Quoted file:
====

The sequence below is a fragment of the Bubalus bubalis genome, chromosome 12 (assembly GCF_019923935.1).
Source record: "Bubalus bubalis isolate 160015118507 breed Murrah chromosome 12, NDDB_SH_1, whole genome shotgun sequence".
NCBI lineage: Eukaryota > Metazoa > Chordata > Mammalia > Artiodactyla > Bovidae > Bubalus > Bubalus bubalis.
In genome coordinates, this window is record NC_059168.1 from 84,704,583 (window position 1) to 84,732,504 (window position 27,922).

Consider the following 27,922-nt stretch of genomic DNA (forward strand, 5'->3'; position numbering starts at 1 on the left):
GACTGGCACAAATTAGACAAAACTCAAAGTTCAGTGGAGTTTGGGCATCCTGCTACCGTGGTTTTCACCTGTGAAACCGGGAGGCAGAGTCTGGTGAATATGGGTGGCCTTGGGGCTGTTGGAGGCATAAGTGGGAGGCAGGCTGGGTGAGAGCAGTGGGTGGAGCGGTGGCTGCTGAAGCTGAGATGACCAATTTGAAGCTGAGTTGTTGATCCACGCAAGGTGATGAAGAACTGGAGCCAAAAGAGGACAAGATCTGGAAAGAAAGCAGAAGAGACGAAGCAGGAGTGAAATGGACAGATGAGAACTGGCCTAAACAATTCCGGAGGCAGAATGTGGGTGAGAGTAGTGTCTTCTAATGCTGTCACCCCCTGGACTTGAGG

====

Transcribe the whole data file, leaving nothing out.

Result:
The sequence below is a fragment of the Bubalus bubalis genome, chromosome 12 (assembly GCF_019923935.1).
Source record: "Bubalus bubalis isolate 160015118507 breed Murrah chromosome 12, NDDB_SH_1, whole genome shotgun sequence".
NCBI lineage: Eukaryota > Metazoa > Chordata > Mammalia > Artiodactyla > Bovidae > Bubalus > Bubalus bubalis.
In genome coordinates, this window is record NC_059168.1 from 84,704,583 (window position 1) to 84,732,504 (window position 27,922).

Consider the following 27,922-nt stretch of genomic DNA (forward strand, 5'->3'; position numbering starts at 1 on the left):
GACTGGCACAAATTAGACAAAACTCAAAGTTCAGTGGAGTTTGGGCATCCTGCTACCGTGGTTTTCACCTGTGAAACCGGGAGGCAGAGTCTGGTGAATATGGGTGGCCTTGGGGCTGTTGGAGGCATAAGTGGGAGGCAGGCTGGGTGAGAGCAGTGGGTGGAGCGGTGGCTGCTGAAGCTGAGATGACCAATTTGAAGCTGAGTTGTTGATCCACGCAAGGTGATGAAGAACTGGAGCCAAAAGAGGACAAGATCTGGAAAGAAAGCAGAAGAGACGAAGCAGGAGTGAAATGGACAGATGAGAACTGGCCTAAACAATTCCGGAGGCAGAATGTGGGTGAGAGTAGTGTCTTCTAATGCTGTCACCCCCTGGACTTGAGG